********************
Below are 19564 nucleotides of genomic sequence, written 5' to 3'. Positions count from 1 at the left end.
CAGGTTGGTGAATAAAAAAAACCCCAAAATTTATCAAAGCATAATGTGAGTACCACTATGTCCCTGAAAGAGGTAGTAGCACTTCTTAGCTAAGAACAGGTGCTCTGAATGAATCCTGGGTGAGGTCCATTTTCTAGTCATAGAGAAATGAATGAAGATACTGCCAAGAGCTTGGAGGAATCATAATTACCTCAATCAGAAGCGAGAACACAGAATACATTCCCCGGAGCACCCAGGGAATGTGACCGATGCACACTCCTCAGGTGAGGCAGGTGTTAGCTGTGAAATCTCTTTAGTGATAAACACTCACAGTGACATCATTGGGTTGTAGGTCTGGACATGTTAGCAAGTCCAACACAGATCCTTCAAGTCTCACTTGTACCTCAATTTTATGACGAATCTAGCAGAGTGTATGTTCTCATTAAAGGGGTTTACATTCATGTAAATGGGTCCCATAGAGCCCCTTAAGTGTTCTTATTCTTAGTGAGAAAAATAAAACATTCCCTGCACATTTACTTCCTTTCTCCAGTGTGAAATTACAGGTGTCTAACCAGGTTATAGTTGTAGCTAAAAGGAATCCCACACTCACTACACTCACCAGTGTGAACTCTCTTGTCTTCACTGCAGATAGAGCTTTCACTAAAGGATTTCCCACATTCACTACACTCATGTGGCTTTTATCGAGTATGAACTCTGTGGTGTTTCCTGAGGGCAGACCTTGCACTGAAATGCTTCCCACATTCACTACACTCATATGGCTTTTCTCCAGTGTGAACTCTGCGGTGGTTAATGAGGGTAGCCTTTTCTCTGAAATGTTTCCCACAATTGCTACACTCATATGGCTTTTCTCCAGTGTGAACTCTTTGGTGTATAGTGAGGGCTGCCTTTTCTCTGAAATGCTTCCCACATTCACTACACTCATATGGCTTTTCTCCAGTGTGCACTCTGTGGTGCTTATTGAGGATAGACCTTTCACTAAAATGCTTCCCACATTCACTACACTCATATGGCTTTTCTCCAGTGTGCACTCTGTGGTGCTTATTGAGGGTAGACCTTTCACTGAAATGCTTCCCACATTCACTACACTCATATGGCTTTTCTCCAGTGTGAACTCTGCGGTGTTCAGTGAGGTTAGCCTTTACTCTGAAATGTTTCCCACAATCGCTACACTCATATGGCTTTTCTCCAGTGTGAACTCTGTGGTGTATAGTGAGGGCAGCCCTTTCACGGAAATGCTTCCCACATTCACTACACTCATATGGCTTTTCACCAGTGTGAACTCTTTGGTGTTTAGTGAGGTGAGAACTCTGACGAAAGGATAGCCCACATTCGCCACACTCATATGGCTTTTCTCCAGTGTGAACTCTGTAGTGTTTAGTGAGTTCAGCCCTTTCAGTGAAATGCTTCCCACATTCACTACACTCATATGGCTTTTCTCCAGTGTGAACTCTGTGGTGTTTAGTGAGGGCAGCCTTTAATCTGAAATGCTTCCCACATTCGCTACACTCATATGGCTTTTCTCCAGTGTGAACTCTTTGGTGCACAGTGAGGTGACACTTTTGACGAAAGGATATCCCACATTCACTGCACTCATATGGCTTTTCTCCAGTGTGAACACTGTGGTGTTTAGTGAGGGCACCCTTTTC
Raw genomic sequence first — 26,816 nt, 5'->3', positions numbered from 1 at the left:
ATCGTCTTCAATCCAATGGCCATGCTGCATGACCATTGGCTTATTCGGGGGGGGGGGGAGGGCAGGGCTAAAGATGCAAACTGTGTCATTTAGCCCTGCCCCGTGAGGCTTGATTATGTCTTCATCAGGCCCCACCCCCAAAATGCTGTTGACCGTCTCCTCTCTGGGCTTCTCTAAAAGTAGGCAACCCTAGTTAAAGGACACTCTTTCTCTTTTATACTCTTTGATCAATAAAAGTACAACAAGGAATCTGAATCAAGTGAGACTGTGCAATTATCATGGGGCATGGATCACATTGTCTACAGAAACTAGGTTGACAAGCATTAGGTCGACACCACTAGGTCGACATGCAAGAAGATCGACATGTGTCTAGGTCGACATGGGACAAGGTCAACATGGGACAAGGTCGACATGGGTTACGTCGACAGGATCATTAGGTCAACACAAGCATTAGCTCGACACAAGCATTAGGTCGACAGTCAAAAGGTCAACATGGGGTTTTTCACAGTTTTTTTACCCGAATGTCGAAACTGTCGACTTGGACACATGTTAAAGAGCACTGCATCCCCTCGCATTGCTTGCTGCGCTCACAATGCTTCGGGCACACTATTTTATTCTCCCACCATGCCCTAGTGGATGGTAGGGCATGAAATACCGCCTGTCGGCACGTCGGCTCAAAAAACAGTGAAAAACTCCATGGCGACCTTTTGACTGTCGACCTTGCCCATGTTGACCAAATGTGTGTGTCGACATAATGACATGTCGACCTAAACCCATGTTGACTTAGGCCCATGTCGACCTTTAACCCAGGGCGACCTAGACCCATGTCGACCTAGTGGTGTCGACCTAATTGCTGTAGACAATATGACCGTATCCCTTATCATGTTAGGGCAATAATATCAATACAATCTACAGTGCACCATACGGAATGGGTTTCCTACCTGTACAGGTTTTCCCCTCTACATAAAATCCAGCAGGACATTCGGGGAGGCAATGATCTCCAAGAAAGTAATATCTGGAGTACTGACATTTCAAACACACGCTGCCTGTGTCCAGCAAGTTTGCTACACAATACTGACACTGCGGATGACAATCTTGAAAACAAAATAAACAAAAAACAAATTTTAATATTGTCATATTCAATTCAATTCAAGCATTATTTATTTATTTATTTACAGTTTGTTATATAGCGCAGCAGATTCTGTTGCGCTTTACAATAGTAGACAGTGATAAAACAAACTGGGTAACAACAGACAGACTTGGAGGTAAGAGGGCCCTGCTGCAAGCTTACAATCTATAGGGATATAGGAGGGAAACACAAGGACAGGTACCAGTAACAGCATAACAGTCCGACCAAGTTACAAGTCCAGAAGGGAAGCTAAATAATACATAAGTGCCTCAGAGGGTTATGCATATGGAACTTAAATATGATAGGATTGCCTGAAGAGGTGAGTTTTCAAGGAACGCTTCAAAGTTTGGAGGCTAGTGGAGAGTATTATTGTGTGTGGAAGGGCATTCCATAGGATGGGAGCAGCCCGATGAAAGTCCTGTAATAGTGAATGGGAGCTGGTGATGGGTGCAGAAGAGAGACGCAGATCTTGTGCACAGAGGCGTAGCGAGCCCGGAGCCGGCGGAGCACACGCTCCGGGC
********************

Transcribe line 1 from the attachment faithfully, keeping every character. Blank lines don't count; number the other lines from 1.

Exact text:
Below are 19564 nucleotides of genomic sequence, written 5' to 3'. Positions count from 1 at the left end.